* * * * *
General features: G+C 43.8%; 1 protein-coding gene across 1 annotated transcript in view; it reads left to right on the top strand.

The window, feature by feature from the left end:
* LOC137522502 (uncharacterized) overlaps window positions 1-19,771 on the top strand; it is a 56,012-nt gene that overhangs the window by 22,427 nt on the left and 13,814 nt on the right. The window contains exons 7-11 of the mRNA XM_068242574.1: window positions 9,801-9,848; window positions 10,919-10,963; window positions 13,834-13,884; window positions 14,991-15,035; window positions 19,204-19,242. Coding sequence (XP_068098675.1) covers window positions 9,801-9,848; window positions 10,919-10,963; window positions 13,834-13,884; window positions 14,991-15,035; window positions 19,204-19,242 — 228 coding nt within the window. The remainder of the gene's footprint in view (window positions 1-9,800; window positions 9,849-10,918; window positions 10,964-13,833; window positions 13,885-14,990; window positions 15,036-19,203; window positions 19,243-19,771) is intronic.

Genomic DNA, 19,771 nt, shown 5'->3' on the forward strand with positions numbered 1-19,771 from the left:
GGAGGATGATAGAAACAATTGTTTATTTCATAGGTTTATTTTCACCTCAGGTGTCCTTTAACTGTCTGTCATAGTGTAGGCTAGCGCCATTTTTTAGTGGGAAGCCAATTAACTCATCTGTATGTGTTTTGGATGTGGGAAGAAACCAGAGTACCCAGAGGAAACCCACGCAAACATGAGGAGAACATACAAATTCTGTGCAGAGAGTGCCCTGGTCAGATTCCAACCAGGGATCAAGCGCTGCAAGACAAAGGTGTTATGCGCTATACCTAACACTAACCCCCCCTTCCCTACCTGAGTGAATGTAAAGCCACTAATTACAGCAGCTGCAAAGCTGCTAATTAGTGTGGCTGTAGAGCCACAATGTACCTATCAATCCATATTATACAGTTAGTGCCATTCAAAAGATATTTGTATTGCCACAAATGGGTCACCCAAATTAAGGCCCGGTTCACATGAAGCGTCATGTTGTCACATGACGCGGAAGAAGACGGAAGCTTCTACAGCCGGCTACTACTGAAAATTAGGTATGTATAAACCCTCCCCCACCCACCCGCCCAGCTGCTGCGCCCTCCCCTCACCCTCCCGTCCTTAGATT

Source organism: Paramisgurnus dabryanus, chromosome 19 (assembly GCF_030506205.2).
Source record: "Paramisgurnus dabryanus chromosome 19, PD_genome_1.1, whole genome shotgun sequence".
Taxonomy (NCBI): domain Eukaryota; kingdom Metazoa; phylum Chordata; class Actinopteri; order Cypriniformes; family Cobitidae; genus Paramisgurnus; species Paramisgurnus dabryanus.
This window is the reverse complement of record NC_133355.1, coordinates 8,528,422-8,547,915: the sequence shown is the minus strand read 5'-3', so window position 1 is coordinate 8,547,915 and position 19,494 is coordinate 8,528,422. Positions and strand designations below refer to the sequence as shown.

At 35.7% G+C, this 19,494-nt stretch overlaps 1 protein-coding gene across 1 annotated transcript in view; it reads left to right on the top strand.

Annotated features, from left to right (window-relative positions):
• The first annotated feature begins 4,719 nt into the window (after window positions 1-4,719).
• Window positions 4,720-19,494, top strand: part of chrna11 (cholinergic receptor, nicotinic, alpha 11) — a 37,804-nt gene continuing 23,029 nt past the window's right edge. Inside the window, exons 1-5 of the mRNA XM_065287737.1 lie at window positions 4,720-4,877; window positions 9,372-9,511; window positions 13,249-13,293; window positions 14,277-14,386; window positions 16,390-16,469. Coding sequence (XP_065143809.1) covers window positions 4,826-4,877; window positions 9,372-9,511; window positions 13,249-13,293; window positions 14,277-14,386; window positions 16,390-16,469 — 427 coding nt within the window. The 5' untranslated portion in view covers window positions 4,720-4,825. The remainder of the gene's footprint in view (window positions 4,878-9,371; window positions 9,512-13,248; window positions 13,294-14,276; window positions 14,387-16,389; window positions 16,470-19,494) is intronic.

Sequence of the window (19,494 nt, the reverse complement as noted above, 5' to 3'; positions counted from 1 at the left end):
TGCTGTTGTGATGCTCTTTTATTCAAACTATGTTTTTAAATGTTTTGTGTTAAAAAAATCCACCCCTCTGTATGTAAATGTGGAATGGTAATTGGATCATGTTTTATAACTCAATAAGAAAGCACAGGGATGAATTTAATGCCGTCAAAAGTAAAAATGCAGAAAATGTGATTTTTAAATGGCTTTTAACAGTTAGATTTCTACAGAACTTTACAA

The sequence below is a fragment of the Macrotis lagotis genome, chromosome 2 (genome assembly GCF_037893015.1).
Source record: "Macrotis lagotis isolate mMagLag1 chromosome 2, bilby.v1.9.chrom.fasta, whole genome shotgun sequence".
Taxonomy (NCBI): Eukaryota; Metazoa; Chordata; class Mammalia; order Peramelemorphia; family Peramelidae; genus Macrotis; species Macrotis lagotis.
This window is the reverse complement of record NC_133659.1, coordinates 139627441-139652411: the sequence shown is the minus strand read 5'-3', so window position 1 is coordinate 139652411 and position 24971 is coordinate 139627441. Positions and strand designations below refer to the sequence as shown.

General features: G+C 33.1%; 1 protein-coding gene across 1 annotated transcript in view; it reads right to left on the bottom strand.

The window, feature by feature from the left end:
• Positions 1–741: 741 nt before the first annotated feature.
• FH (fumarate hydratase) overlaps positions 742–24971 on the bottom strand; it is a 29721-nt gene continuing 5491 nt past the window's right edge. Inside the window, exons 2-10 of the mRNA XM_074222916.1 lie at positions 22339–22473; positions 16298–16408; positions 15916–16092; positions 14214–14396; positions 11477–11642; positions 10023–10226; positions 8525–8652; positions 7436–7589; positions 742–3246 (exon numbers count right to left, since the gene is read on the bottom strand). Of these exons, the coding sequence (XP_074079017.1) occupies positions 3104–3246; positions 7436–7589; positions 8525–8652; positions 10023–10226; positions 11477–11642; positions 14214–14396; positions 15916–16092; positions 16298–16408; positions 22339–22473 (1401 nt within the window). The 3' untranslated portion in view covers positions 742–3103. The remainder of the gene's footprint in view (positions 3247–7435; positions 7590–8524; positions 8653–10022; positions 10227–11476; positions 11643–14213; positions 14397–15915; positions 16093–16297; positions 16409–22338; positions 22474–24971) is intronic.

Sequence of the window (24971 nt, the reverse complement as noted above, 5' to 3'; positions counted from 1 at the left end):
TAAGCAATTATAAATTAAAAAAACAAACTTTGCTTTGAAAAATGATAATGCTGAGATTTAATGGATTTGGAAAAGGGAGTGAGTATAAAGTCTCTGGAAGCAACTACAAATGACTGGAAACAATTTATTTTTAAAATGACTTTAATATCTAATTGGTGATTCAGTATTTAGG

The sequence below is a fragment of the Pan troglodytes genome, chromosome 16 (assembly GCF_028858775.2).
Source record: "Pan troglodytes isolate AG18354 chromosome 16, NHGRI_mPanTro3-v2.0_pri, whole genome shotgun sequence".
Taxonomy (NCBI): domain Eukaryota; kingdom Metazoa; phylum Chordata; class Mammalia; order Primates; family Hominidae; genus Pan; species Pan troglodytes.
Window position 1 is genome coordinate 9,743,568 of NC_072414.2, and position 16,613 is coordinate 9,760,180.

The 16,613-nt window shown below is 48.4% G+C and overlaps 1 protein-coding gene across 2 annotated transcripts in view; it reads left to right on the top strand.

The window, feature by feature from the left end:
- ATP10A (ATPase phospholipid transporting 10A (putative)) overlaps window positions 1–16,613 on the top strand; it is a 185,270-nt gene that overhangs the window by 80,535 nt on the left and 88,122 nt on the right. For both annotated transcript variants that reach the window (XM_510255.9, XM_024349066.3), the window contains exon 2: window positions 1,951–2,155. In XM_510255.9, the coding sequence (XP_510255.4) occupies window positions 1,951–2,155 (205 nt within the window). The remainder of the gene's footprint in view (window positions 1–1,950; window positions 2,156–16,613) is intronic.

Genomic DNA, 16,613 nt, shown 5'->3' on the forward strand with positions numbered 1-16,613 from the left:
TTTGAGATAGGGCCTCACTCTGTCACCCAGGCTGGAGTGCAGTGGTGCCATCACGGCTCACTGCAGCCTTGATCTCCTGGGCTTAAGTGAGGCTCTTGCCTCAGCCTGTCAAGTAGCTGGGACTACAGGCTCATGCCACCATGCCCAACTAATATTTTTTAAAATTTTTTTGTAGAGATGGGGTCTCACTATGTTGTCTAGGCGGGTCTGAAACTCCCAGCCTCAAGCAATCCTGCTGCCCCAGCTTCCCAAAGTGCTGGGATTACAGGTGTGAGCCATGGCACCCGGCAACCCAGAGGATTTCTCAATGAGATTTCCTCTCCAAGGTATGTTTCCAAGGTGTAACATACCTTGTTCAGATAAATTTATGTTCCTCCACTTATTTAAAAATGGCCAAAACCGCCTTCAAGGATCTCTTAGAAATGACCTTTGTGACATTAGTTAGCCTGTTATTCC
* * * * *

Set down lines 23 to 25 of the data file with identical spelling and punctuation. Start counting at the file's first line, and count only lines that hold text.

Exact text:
• FH (fumarate hydratase) overlaps positions 742–24971 on the bottom strand; it is a 29721-nt gene continuing 5491 nt past the window's right edge. Inside the window, exons 2-10 of the mRNA XM_074222916.1 lie at positions 22339–22473; positions 16298–16408; positions 15916–16092; positions 14214–14396; positions 11477–11642; positions 10023–10226; positions 8525–8652; positions 7436–7589; positions 742–3246 (exon numbers count right to left, since the gene is read on the bottom strand). Of these exons, the coding sequence (XP_074079017.1) occupies positions 3104–3246; positions 7436–7589; positions 8525–8652; positions 10023–10226; positions 11477–11642; positions 14214–14396; positions 15916–16092; positions 16298–16408; positions 22339–22473 (1401 nt within the window). The 3' untranslated portion in view covers positions 742–3103. The remainder of the gene's footprint in view (positions 3247–7435; positions 7590–8524; positions 8653–10022; positions 10227–11476; positions 11643–14213; positions 14397–15915; positions 16093–16297; positions 16409–22338; positions 22474–24971) is intronic.

Sequence of the window (24971 nt, the reverse complement as noted above, 5' to 3'; positions counted from 1 at the left end):
TAAGCAATTATAAATTAAAAAAACAAACTTTGCTTTGAAAAATGATAATGCTGAGATTTAATGGATTTGGAAAAGGGAGTGAGTATAAAGTCTCTGGAAGCAACTACAAATGACTGGAAACAATTTATTTTTAAAATGACTTTAATATCTAATTGGTGATTCAGTATTTAGG